There are many reasons for supporting a decline in human meat consumption. Included, is the need to reduce the production of greenhouse gases produced by animals, reduce water consumption, and the morally questionable killing of animals. Efforts have been underway to produce plant-based meat substitutes with mixed success. Of greater significance is the development of cultured meat. This source is derived from the use of cells extracted from animals. The specimens are treated in a lab and grown into meat that is biologically indistinguishable from the donor animal. The slaughtering of animals is completely eliminated. Similarly, the same process can be used to produce dairy products; cows not needed.

A number of ramifications are to be anticipated assuming that animals will no longer be required as a food source. The economic impact on animal farmers would be severe as their livelihood and that of employed workers would be substantially eliminated. A huge amount of land will no longer be required for grazing and the harvesting of animal feed. Then there is the problem of what to do with the millions of cows, hogs, chickens, and sheep. Ideally, the transition to animal-free food production will be gradual allowing for a natural die-off of existing herds. The slaughtering industry will be largely eliminated. Slaughterhouses will be replaced by labs. The need for butchers will decline, but the need for lab personnel will increase. There would be a need to preserve some of the animal stock in order to prevent the extinction of species. The transportation of animals will be impacted as the movement of cultured meat is far less demanding as is the transportation of livestock.

Wednesday, September 4, 2019

Using Open Educational Resources (OER) in K-12 schools

K-12 school districts can spend large sums of money for the purchase of textbooks. These can become outdated, can wear out, abused, and even lost by students. Also, they add significant weight to a student's backpack. An alternative is using Open Educational Resources  (OER) as a replacement for textbooks. Each student would need a laptop or tablet and an internet connection to make this plan workable.

OERs have many advantages over traditional textbooks:
1.  Are free of cost.
2.  Are immediately available for downloading onto student devices.
3.  Can be edited and updated to meet the needs of each class.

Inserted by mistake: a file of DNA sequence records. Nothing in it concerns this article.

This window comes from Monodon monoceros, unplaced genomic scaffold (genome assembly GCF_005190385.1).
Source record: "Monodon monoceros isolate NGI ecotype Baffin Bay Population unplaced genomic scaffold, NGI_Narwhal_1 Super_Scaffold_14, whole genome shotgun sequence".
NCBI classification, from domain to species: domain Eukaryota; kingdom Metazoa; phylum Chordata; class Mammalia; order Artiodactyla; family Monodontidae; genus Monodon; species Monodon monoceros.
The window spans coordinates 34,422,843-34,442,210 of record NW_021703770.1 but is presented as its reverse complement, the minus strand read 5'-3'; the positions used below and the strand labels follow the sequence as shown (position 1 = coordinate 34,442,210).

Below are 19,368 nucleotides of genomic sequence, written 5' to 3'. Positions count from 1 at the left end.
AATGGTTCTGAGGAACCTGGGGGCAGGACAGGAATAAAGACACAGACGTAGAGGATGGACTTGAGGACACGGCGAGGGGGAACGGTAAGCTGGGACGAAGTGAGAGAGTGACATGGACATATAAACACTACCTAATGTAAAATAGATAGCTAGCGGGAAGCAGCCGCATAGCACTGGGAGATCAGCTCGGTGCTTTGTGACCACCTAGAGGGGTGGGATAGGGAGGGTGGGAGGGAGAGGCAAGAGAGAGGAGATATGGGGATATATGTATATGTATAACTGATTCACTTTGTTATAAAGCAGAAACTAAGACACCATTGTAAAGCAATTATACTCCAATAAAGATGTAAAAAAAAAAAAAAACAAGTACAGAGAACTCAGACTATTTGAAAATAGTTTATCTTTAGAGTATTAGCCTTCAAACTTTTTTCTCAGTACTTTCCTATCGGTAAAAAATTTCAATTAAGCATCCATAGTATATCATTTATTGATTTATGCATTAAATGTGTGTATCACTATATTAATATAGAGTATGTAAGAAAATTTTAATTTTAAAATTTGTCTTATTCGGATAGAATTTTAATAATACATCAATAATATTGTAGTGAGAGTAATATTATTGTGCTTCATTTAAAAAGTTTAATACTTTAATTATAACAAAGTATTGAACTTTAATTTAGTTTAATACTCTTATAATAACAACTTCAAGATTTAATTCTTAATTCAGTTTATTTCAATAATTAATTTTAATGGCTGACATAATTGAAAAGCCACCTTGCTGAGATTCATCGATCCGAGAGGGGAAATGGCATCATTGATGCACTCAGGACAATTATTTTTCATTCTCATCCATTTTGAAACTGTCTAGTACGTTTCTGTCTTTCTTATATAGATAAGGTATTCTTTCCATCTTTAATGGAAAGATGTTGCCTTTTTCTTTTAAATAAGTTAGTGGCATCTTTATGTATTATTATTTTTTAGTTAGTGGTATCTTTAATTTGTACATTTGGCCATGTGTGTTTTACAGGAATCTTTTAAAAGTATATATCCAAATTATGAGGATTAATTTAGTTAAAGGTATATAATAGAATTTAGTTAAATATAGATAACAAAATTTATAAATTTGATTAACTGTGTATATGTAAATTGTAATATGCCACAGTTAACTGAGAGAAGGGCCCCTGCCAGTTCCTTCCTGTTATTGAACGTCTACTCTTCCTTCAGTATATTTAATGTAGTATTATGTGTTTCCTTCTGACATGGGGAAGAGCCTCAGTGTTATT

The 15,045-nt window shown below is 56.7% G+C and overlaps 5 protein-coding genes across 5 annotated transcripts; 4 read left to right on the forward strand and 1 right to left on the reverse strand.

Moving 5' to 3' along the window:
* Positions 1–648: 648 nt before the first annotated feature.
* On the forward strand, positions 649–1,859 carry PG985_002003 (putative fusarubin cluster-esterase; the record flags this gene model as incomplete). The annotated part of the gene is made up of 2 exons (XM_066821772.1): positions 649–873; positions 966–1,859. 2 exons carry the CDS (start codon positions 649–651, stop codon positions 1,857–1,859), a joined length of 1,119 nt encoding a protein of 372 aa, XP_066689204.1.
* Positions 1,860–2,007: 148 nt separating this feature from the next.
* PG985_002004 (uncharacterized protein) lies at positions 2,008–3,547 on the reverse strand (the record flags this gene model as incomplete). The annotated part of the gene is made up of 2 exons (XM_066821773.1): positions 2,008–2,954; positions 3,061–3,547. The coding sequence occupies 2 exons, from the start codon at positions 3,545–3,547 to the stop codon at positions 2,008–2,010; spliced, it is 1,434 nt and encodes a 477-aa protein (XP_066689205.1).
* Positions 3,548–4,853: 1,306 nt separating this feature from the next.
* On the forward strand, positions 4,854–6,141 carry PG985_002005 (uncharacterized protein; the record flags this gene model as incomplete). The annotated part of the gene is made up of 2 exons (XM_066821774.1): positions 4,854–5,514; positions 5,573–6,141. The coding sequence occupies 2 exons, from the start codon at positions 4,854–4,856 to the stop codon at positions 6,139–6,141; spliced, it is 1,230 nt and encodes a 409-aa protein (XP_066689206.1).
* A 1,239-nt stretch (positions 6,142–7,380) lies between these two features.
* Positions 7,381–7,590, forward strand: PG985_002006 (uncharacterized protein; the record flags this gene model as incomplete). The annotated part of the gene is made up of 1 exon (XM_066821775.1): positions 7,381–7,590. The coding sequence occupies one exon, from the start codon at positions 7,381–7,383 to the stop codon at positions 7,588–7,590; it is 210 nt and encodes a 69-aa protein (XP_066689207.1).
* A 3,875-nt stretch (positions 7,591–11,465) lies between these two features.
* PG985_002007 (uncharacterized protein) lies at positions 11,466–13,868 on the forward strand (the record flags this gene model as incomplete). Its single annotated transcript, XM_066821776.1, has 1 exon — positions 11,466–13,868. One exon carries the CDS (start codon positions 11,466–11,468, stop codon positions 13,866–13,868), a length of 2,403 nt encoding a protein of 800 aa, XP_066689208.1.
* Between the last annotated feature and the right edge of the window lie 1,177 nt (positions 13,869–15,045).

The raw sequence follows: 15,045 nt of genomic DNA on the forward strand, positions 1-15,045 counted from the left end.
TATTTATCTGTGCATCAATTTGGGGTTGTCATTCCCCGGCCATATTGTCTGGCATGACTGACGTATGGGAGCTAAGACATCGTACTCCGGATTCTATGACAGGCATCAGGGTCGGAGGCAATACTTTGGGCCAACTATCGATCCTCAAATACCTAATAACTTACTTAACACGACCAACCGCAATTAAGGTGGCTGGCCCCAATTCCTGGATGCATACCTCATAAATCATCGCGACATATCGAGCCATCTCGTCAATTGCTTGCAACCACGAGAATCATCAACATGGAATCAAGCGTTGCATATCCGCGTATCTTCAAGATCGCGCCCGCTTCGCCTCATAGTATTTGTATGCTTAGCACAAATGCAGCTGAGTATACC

4.  Can be shared with other classes, schools, or districts.
5.  Being stored in the cloud, are always available to students 24/7, from any location.

Faculty would have to screen OER resources before adoption to make certain curriculum goals are supported.

Thursday, May 30, 2019

Why Did the Cheshire, CT School District Discontinue the Summit Learning Program?

The Summit Learning initiative is a personalized learning program sponsored
by Mark Zuckerberg of Facebook. 380 school districts throughout the U.S are
currently participating. Cheshire, CT schools opted-in for grades 5 through 8 but
withdrew from the program after about three months. The reasons given included:


  • Flaws in the organization of the program, including assessments where students
found ways of cheating by finding the answer page.
  • Student dissatisfaction with the time spent on computers minimizing interaction
with their teachers.
  • Parent dissatisfaction.
  • The appearance of inappropriate images when students went to third-party
websites for reading assignments.


While not all students and parents expressed dissatisfaction, those that did became very
vocal leading to the superintendent’s termination of the program. Failure could have been
minimized had the district undertaken better preparation, including:

  • Requiring the provider to activate a full-proof filtering system that would block
inappropriate content.
  • Requiring each teacher to take all lessons as if they were a student prior to
class implementation.
  • Giving students and parents the option of participating in the program.
  • Consider a program that increases student-teacher dialogue; e.g. online
instruction followed by class discussion and student interaction.
  • More involvement of parents by having them experience first-hand how the
program works.